For those who don’t know, this is a Disney Channel series about a girl from Texas who moves to New York City and becomes nanny for a Brangelina couple with four adopted children from around the world. If done well, it could allow for very educational programming for children about diversity and identity. Spoiler alert: it hasn’t been done well. It’s been done terribly.
Ravi is the newest addition to the family, recently adopted from India. He brought with him his water monitor (Mr. Kipling), whom he met as a baby. He talks with an exaggerated accent and is constantly referencing Ganesh, samosas, tigers, non-violence, fortune telling, and curry – to name a few. He teaches a yoga class and wears sherwanis.
This entire character is straight out of Edward Said’s Orientalism. Essentially, orientalism is when Westerners lump the entire continent of Asia into one foreign land with which they can associate everything they don’t understand. Things from this exotic land are instantly mystical and weird, because orientalists don’t understand them. This is okay, because orientalists prefer things to be unknown and mysterious and magical. As one of my professors put it: Bizarre Foods with Andrew Zimmern is orientalism; Anthony Bourdain’s No Reservations is not. Jessie is orientalism.
The idea that Ravi found a random lizard egg and decided to be best friends with it is one example of the orientalism used in this show. India does have a lot of wildlife, but it isn’t quite teeming with exotic creatures – one issue in India right now is how to protect the few tigers left on the planet, all of which live in India, mostly under precarious conditions. Especially since globalization, India is not really the image we have in our heads from Disney’s The Jungle Book, even though Disney is perpetuating this misconception through Ravi and Mr(s). Kipling’s friendship. We’re also exaggerating the influence Rudyard Kipling actually had on India. He traveled there a few times over a century ago; I’m pretty sure a random kid off the streets of India wouldn’t be naming his pet after him.
More importantly, even a “fresh off the boat” eight year old Indian kid who had not previously been exposed to American culture would not say things like “great Ganesh!” This isn’t a thing I have ever heard an Indian person say. I also don’t know any Indians who are constantly consulting their crystal balls and other magical ancient devices. A majority of the stereotypes Ravi embodies in the show aren’t even real stereotypes of India, so I really don’t understand why they are so prevalent. Also, how did an eight year old get certified to teach yoga? Is this also just because he is Indian?
Zuri was apparently adopted from Africa as a baby and raised by an upper-class white family. However, her catch phrases are things like “mmmmhmmmm” and “oh no you didn’t”, both said in a very stereotypically black way. She also has a major attitude problem that the adults never address, probably because they just assume all black people act that way.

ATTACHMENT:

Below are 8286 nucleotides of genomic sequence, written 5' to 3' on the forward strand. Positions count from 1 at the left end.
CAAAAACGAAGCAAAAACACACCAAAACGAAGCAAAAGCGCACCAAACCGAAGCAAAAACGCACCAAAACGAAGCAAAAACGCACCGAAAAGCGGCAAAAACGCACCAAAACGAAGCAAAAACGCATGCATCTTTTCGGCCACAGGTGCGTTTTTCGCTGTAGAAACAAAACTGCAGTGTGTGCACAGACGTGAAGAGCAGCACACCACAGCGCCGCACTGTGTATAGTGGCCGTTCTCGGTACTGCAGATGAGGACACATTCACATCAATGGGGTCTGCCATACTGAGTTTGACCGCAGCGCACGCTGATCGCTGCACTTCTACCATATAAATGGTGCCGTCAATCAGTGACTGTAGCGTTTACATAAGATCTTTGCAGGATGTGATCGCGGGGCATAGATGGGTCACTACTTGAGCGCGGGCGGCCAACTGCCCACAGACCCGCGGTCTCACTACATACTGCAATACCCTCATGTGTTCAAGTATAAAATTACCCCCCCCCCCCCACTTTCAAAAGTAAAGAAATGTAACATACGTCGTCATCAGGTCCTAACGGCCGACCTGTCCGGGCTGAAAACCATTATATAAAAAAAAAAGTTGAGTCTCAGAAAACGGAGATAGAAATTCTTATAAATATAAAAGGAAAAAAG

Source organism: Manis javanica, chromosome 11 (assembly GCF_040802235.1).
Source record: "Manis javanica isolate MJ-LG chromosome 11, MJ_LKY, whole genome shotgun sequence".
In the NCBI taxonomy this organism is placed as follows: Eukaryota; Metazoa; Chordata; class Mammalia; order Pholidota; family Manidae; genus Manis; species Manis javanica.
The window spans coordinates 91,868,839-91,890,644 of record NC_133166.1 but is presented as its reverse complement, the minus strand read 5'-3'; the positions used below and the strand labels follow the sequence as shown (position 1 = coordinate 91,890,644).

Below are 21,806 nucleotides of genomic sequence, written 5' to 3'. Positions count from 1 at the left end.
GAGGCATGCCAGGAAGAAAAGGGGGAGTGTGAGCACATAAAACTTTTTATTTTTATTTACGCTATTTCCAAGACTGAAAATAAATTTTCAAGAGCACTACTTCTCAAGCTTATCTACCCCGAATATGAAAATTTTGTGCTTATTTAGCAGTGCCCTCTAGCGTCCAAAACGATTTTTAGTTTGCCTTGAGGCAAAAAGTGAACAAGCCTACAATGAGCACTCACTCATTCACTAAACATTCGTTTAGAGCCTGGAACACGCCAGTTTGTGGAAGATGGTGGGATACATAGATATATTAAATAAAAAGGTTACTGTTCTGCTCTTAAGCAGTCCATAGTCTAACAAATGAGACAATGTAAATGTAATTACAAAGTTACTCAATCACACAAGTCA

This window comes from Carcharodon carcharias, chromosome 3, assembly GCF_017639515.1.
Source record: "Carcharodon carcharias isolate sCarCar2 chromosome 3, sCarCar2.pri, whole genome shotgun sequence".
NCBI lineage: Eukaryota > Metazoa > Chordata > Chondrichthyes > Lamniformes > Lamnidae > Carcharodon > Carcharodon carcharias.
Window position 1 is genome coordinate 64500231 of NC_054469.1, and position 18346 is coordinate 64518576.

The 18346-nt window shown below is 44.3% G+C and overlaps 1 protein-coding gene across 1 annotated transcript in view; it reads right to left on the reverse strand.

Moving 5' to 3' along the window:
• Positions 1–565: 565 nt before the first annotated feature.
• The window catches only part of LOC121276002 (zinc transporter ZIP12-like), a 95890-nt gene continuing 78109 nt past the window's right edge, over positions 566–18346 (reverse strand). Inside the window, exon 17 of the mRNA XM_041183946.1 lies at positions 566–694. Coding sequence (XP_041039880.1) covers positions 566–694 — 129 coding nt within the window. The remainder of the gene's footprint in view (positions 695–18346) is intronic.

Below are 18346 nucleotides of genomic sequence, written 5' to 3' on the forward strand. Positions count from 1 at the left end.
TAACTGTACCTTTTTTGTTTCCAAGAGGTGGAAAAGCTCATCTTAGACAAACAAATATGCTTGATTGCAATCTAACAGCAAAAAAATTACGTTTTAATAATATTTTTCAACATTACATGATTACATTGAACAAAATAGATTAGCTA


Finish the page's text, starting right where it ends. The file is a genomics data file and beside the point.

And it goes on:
The worst part about her character to me is that not just the stereotypes, but the fact that she is exhibiting urban black stereotypes despite never having been a part of urban black society. She lives in an Upper East Side penthouse and was born in Uganda. It is reminiscent of early 20th century ideas: things like social darwinism. These characteristics of Zuri exist in her genetics just because of the color of her skin.
Emma and Luke are the two white children in the family. Emma is a typical “dumb blonde;” all she appears to be able to think about is boys, fashion, glitter, and celebrity gossip. She is constantly making ditzy comments and screaming high-pitched screams because she broke a nail. Luke is just a typical “boy,” which means he is always hitting on girls and using sexual innuendos. The sexual innuendos in themselves are in my opinion inappropriate for a children’s show; even if the target audience for these innuendos is parents, the children are the ones saying them. It isn’t just the innuendos in themselves, however – it’s that Luke’s character is perpetuating this idea that making degrading comments about girls’ bodies is okay, because it is just a “thing boys do.” Despite societal expectations, pretty blonde girls can care about more than looking good, and boys don’t have to constantly treat girls like objects.
The least offensive stereotype in this show is of Jessie. Since she’s from Texas, her dad is in the military and taught her how to shoot a gun when she was 5 years old. She also is always talking about how great Texas is. Typical Texan…
Recently, Disney Channel aired the worst episode of this show yet: “To Be or Not to Be.” In it, every character ends up switching bodies (a la Freaky Friday). If anyone had been watching the show and somehow didn’t realize how offensive all the stereotypes were, this episode makes it even more blatantly obvious. Jessie gets to put on a “black girl” accent (I didn’t even know there was a “black girl” accent?), and the butler does a terrible imitation of an Indian accent (think Ashton Kutcher Popchips ad, but worse). Wholesome Disney fun with hilarious racial stereotypes!
Edit: It just got even better. The new episode that aired 19 April 2013 has a women’s singer-songwriter show that Jessie is invited to perform at. Apparently the only people who would ever go to support aspiring female artists are other women – specifically, women who don’t shave their legs, hate all men, and wear ‘sensible shoes’. Hey, Jessie! You don’t have to hate men and fashion to be supportive of women. In fact, you can even be a man! And/or wear high heels!
Edit 2: This post originally stated that Mr. Kipling is a komodo dragon. This was false and clarified in a recent episode. I’m very sorry for providing you with false information and will do my best to make sure it doesn’t happen again. Feel free to correct me if you ever catch any more errors on my blog! Thanks 🙂